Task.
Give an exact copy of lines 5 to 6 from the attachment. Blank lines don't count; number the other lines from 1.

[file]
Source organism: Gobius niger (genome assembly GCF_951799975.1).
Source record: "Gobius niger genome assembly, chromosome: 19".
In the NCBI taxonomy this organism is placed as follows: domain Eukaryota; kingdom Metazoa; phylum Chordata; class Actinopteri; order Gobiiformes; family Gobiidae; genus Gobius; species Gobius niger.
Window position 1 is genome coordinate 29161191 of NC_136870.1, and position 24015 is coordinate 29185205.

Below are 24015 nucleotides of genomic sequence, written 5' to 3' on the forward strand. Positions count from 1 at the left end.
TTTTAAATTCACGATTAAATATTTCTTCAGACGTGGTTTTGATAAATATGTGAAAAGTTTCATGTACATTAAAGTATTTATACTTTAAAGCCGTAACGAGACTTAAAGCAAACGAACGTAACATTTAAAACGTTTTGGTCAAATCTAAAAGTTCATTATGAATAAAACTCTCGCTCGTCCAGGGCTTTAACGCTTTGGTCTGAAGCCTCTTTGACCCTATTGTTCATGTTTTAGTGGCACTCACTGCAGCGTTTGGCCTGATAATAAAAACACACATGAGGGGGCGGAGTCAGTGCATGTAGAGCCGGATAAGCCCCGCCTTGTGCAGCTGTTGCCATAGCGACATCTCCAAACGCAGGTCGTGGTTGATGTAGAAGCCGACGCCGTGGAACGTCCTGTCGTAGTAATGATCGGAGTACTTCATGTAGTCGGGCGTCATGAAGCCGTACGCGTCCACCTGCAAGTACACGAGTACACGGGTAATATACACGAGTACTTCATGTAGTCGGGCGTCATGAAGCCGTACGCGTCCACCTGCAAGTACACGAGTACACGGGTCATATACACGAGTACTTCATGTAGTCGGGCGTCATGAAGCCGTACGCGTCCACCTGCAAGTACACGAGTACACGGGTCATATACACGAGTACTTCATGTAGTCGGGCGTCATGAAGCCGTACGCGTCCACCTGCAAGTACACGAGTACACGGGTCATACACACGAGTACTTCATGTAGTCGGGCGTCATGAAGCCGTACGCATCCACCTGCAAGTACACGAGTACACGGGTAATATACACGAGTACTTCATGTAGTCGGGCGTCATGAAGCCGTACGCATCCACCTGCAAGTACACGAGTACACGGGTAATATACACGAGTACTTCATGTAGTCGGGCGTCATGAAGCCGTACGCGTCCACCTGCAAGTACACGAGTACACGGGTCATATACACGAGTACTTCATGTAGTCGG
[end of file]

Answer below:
Below are 24015 nucleotides of genomic sequence, written 5' to 3' on the forward strand. Positions count from 1 at the left end.
TTTTAAATTCACGATTAAATATTTCTTCAGACGTGGTTTTGATAAATATGTGAAAAGTTTCATGTACATTAAAGTATTTATACTTTAAAGCCGTAACGAGACTTAAAGCAAACGAACGTAACATTTAAAACGTTTTGGTCAAATCTAAAAGTTCATTATGAATAAAACTCTCGCTCGTCCAGGGCTTTAACGCTTTGGTCTGAAGCCTCTTTGACCCTATTGTTCATGTTTTAGTGGCACTCACTGCAGCGTTTGGCCTGATAATAAAAACACACATGAGGGGGCGGAGTCAGTGCATGTAGAGCCGGATAAGCCCCGCCTTGTGCAGCTGTTGCCATAGCGACATCTCCAAACGCAGGTCGTGGTTGATGTAGAAGCCGACGCCGTGGAACGTCCTGTCGTAGTAATGATCGGAGTACTTCATGTAGTCGGGCGTCATGAAGCCGTACGCGTCCACCTGCAAGTACACGAGTACACGGGTAATATACACGAGTACTTCATGTAGTCGGGCGTCATGAAGCCGTACGCGTCCACCTGCAAGTACACGAGTACACGGGTCATATACACGAGTACTTCATGTAGTCGGGCGTCATGAAGCCGTACGCGTCCACCTGCAAGTACACGAGTACACGGGTCATATACACGAGTACTTCATGTAGTCGGGCGTCATGAAGCCGTACGCGTCCACCTGCAAGTACACGAGTACACGGGTCATACACACGAGTACTTCATGTAGTCGGGCGTCATGAAGCCGTACGCATCCACCTGCAAGTACACGAGTACACGGGTAATATACACGAGTACTTCATGTAGTCGGGCGTCATGAAGCCGTACGCATCCACCTGCAAGTACACGAGTACACGGGTAATATACACGAGTACTTCATGTAGTCGGGCGTCATGAAGCCGTACGCGTCCACCTGCAAGTACACGAGTACACGGGTCATATACACGAGTACTTCATGTAGTCGG